How to Get Your Business Featured on TV

Inside information from one of our guest bloggers!

heather bailey bio pic

Heather Bailey is an Emmy-award winning producer with over 15 years experience in local television. She has produced content for multiple genres including news, sports, entertainment, government and education. Her social media philosophy is that the new media is a great tool for those involved in the editorial process.


From my years working as a television producer, I’m used to the role of gatekeeper. Gatekeeper is a pretty visual term, but try not to picture me as a giant green troll that habits the dark space under a bridge waiting to snack on kids that have gotten lost in the forest.

But in reality, a television producer does have to maintain the “gate” of information for the television organization for which they work. A television station has only so many minutes in a broadcast, so many employees and only so much time in which to get their stories written, filmed, and air-ready. They truly can only crack the gate open a bit for a short period of time, only letting few stories through to their broadcast.

It’s impossible to cover every story, event, or news event that comes barreling towards their “gate”.

So how do you get a key to unlock that gate and get your message through?

The “key” is to gain the support of the producer.

Sure, you can send the notorious press release to the media organization, or you can email the local reporter directly in hopes they will bite, but both those paths still lead to the gate and they are traveling rapidly and in large numbers.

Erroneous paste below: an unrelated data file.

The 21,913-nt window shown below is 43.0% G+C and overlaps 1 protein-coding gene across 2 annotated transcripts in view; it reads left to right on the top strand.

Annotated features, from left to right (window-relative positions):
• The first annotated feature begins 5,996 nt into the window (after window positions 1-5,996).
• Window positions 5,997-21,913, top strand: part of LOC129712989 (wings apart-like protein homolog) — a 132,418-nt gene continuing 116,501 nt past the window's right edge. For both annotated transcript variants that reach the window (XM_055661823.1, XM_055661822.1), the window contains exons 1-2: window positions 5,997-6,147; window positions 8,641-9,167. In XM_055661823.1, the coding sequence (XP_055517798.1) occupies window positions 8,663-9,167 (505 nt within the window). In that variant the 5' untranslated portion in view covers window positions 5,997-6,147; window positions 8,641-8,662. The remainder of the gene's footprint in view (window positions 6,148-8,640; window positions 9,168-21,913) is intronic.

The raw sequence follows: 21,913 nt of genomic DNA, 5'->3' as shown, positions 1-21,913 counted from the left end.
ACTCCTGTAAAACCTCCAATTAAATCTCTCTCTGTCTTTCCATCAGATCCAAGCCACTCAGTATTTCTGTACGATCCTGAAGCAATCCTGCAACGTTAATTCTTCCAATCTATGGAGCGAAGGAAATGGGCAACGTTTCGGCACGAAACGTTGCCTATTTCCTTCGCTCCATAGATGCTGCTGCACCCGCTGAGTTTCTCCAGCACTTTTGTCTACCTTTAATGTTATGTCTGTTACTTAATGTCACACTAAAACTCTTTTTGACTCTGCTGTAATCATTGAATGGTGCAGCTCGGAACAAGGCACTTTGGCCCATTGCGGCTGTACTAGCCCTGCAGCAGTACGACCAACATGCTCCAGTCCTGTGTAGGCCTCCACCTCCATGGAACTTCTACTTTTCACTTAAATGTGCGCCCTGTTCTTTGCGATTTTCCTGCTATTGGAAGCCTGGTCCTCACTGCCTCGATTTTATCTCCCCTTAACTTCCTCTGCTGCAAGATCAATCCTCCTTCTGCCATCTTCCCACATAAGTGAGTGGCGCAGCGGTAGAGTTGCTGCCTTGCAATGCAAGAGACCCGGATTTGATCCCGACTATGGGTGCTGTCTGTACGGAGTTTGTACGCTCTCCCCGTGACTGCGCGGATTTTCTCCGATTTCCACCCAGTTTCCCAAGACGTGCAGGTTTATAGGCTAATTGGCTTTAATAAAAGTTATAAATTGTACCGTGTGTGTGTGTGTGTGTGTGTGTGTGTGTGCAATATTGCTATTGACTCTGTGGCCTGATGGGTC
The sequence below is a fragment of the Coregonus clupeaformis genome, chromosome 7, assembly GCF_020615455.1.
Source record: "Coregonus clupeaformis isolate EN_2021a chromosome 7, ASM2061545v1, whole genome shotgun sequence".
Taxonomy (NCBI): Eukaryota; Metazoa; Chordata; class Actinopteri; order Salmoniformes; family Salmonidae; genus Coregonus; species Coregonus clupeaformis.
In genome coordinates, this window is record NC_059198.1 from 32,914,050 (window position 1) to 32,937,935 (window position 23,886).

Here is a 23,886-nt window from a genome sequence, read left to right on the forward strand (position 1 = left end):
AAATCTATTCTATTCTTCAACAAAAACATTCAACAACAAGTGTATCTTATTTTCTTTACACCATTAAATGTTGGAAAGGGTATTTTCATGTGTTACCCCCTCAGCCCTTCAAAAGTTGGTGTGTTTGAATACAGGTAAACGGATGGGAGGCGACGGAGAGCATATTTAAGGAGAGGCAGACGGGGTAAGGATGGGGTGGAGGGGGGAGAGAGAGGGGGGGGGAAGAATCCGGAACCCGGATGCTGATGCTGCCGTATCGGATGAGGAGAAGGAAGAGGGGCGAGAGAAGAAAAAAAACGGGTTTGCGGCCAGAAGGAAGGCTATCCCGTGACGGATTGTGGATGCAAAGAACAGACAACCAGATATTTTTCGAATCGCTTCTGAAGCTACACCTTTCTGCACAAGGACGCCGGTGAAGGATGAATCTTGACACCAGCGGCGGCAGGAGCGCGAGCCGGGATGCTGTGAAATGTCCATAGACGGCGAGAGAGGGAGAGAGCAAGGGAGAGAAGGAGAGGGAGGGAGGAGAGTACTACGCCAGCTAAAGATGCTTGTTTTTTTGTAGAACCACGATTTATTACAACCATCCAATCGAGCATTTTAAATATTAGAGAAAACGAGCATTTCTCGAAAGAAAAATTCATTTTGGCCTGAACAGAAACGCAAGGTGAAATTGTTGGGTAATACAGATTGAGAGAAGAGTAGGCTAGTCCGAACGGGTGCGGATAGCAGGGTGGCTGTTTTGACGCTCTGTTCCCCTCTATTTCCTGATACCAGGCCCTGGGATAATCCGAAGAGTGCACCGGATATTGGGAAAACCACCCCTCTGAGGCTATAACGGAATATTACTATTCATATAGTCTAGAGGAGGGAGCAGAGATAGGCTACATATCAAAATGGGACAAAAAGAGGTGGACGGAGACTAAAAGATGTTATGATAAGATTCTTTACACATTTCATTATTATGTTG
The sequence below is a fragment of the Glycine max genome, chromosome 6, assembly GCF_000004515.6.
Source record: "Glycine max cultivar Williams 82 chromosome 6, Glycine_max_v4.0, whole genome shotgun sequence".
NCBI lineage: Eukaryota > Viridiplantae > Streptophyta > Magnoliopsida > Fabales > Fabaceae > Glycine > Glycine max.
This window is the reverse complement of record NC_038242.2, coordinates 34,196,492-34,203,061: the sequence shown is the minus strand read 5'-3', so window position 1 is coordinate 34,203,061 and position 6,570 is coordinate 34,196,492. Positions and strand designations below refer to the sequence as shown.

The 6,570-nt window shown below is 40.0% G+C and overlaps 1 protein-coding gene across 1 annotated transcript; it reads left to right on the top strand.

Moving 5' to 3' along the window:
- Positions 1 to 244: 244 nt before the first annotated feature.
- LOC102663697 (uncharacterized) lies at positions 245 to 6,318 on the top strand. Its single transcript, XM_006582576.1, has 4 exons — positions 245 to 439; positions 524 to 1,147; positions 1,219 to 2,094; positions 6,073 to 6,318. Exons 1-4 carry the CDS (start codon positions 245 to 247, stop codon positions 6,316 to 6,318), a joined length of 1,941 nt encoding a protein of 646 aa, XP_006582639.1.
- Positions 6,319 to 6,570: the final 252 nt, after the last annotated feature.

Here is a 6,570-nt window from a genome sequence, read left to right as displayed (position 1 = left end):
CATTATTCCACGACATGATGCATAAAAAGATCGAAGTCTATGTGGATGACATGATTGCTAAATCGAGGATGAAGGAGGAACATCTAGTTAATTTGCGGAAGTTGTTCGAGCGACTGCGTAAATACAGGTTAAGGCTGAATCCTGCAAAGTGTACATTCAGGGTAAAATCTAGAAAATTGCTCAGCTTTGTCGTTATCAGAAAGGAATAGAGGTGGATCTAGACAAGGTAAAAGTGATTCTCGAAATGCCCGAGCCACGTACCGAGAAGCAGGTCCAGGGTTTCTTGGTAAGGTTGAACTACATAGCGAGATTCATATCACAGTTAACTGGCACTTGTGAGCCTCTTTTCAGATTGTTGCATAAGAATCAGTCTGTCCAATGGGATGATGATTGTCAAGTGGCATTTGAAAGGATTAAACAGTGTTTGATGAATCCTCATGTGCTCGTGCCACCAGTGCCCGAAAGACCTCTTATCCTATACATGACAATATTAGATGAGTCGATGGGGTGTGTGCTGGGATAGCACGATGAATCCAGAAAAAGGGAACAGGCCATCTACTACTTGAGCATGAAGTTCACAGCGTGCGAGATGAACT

Most organizations aren’t going to publicize contact information for their producers, but you can still get your message to them-through social media.

I told you not to picture producers as trolls living under a bridge, but even if you can’t let that visual go, at least picture the troll equipped with a laptop or a smart phone. If I have a news item, I’ll go to Twitter to see if anyone local is talking about the subject matter. If there’s breaking news and I want to talk to someone, who better than someone that witnessed the event and is sharing their account on social media? It doesn’t always have to be breaking news related events.

Say it’s the week of a popular awards show, and you manage a clothing boutique. How about a tweet along the lines: Looking to be Red Carpet fashionable for {insert the awards show}. Don’t forget those hashtags! #RedCarpet #Grammys #Oscars, anything term people might be searching. Not only will you attract other Tweeters, but also you might catch the eye of a producer who is looking to do a fashion related piece to tie into their awards show coverage.

On a slow news day I might look to Twitter to see what topics are trending. Producers, just like you want to be “in the know”. It’s a great way to search for story ideas that aren’t being “pitched” to us and waiting at the gate for us to let them. We love feeling that we found an enterprising story on our own.

Last year I was on my personal social media accounts and I saw a story that was being shared by my friends that caught my eye. It was a family named the Griswolds (yes that’s their real name) that were documenting their trip to Walt Disney World via social media. To top it off they had renovated their station wagon to resemble the iconic green Family Truckster.

As a producer who grew up in the 80s, I couldn’t shake the goldmine visual of the film’s scene of the Family Truckster passing under the Wally World Archway entrance with the idea of having this renovated Truckster traveling under the Walt Disney World Archway.

Television. Gold.

This story was found purely on social media and when we put inquiries in to film the story, the reps at Disney came along to produce a story on the family as well. From the Disney coverage, other media outlets carried the story as well. This story didn’t come from a press release, no one called the station, it truly originated on Twitter and Instagram (we even contacted the family through their social media account).

We are on social media!

We have personal accounts and work accounts (don’t forget to tweet ideas to the stations’ handles). We are always looking for stories. You can get your messages to the gatekeepers. There may not be a master key to the gate, but social media can help you reach that troll under the bridge via a new pathway that isn’t as heavily traveled as the conventional ways.